Results 1 to 5 of 5

Thread: The Pitcher and the Well

  1. #1
    Join Date
    Feb 2012
    Location
    Chester, UK
    Posts
    35
    Thanks
    0
    Thanked 0 Times in 0 Posts

    Default The Pitcher and the Well

    Hi guys
    Not sure if any of you have heard of this book. I have recently been contacted by the daughter of my fathers first tour pilot. She mentioned this book and said that it seemed to have a very special meaning to her father......

    I have found the following link, where you can download the book in a variety of different formats - might be worth a read.....

    http://archive.org/details/pitcherandthewel010822mbp

    Having had a skim through it, I wonder whether it conveys what many aircrew felt, but were never able to say themselves......

    Simon

  2. #2
    Join Date
    Nov 2007
    Location
    New Zealand
    Posts
    1,957
    Thanks
    1
    Thanked 2 Times in 2 Posts

    Default

    The following entry from my 'For Your Tomorrow - A record of New Zealanders who have died while serving with the RNZAF and Allied Air Services since 1915 (Volume Three: Biographies & Appendices)'
    might be of interest here also.

    The Pitcher and the Well

    Described by distinguished writer Bruce Mason as ‘a work of art of some distinction’ and elsewhere as the author’s ‘own and considerable achievement’, The Pitcher and the Well claims to be a work ‘edited by Squadron Leader J. D. McDonald from the papers of a New Zealand airman’; the ‘papers’ being ‘a selection of letters from a German prison hospital’ written by an RNZAF air observer who ‘died of burns received when his aircraft was shot down.’* In reality, the book is for its time a quality piece of ‘faction’. No New Zealand airman matching the description of McDonald’s subject died while a German prisoner of war.**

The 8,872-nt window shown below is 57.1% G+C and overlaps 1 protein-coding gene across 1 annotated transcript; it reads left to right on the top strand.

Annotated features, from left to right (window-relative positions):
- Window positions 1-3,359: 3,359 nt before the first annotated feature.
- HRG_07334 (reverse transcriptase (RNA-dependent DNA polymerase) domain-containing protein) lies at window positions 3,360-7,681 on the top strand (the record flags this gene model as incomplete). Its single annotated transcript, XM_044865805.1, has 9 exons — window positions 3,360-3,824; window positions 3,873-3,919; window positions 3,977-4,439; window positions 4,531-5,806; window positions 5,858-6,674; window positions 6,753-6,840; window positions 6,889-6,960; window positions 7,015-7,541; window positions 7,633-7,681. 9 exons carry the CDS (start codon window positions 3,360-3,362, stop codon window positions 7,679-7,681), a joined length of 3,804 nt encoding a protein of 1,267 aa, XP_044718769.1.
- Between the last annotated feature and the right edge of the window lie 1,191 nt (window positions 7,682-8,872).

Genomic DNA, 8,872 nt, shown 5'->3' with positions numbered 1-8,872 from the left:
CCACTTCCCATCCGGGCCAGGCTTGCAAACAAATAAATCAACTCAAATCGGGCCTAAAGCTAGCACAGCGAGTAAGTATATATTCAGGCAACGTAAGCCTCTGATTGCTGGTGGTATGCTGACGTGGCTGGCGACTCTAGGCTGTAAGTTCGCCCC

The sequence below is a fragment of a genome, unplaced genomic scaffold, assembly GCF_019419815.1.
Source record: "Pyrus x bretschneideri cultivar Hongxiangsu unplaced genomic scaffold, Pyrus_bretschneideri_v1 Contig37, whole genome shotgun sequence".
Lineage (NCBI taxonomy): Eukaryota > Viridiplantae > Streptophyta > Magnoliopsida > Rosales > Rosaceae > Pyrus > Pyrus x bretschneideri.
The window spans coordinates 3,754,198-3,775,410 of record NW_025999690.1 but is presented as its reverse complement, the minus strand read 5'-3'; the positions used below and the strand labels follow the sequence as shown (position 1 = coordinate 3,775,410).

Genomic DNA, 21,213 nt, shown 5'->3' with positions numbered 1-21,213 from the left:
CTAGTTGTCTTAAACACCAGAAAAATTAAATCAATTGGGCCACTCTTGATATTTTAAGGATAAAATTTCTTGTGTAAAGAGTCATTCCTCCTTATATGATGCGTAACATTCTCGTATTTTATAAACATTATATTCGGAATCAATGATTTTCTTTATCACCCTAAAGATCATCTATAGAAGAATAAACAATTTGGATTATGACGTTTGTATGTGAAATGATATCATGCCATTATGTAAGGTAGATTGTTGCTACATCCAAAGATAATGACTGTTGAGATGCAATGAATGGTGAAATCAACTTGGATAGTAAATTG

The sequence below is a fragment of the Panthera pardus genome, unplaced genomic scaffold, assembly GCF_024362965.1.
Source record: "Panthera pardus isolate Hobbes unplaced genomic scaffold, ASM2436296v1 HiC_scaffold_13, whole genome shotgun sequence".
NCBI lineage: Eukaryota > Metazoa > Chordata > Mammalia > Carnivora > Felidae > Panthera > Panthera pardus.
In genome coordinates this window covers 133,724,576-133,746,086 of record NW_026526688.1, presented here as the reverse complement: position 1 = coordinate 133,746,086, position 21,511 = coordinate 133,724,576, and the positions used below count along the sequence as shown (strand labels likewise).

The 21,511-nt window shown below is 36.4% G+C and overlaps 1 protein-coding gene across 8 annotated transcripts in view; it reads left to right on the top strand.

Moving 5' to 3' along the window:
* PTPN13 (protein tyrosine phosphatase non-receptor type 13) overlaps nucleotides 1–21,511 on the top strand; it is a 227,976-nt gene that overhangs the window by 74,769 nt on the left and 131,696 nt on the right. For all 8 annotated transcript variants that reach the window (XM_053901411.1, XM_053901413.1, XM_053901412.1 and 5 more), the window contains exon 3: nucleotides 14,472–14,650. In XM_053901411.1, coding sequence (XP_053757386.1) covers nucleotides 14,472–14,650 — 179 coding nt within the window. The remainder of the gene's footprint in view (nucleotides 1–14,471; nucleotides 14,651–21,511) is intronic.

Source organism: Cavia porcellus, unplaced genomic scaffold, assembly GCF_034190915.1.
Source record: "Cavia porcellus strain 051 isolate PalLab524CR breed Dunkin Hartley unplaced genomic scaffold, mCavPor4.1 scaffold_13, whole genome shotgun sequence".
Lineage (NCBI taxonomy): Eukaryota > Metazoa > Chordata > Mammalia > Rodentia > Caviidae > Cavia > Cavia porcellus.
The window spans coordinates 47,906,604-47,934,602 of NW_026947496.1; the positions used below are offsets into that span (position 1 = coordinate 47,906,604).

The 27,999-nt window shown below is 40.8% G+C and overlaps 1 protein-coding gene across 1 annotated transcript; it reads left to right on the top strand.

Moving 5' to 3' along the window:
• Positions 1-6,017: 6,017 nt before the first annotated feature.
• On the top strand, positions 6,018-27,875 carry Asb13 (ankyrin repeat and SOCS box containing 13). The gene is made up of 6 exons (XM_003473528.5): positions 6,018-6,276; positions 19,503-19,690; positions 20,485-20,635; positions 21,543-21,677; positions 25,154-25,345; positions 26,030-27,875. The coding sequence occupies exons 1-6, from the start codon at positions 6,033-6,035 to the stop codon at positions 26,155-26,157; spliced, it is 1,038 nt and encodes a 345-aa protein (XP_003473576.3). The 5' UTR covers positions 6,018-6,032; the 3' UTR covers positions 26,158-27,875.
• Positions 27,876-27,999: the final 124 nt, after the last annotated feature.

* John Duncan McDonald, MA, MSc (1906-1983). Served as an RNZAF education officer (NZ1484) Feb 1940 to Jun 1943. The 1961 New Zealand edition of the book correctly describes his rank as that of flight lieutenant, whereas the 1962 British edition has ‘promoted’ him to squadron leader.
    ** For a more detailed account and assessment of McDonald’s work see the article ‘Star-farer’ - A Kiwi Airman Foresees his Death?, by Jeffrey Paparoa Holman, Landfall No.207, May 2004.

    Errol

  3. #3
    Join Date
    Feb 2012
    Location
    Chester, UK
    Posts
    35
    Thanks
    0
    Thanked 0 Times in 0 Posts

    Default

    Thanks for that Errol - possibly a lesson in letting my sentiments carry me away......

    Having said this, the text is still powerful and clearly it had a profound effect on dad's pilot. The term 'faction' if that is what it is, I don't think makes it any less relevant - as perhaps an assemblage of discreet stories to create the story of a composite individual, it perhaps resonates more to those that might have experienced similar individual experiences.

    Perhaps John McDonald felt that it was the only way to convey an 'overall' story of the experiences and horrors that these young aircrew experienced.

    Simon

  4. #4
    Join Date
    Dec 2009
    Location
    RAF Honington
    Posts
    478
    Thanks
    0
    Thanked 0 Times in 0 Posts

    Default Carried away

    Hi Simon
    I got carried away with it when I first got a copy but Errol put me right too bless him..
    There is a thread either here or ww2 talk forum with the information.
    Dee

  5. #5
    Join Date
    Nov 2007
    Location
    Lancashire
    Posts
    528
    Thanks
    0
    Thanked 3 Times in 3 Posts

    Default

    I agree that there are times when a work of fiction is a better description of the internal struggles of a wartime airman than the more stereotyped biographies or self-constrained autobiographies. However, there are a few of the factual accounts that do deal with the more internal struggles. For the bombers, I suggest Miles Tripp The Eighth Passenger. For fighters there is Roger Hall's Clouds of Fear, and Denis Barnham's One Man's Window demonstrates a steady decline in personality due to stress. I believe there is also a German account by the pseudonymous Peter Henn, which considerably upset his fellow ex-pilots, but I can't find it on my shelves to confirm the content.

Posting Permissions

  • You may not post new threads
  • You may not post replies
  • You may not post attachments
  • You may not edit your posts
  •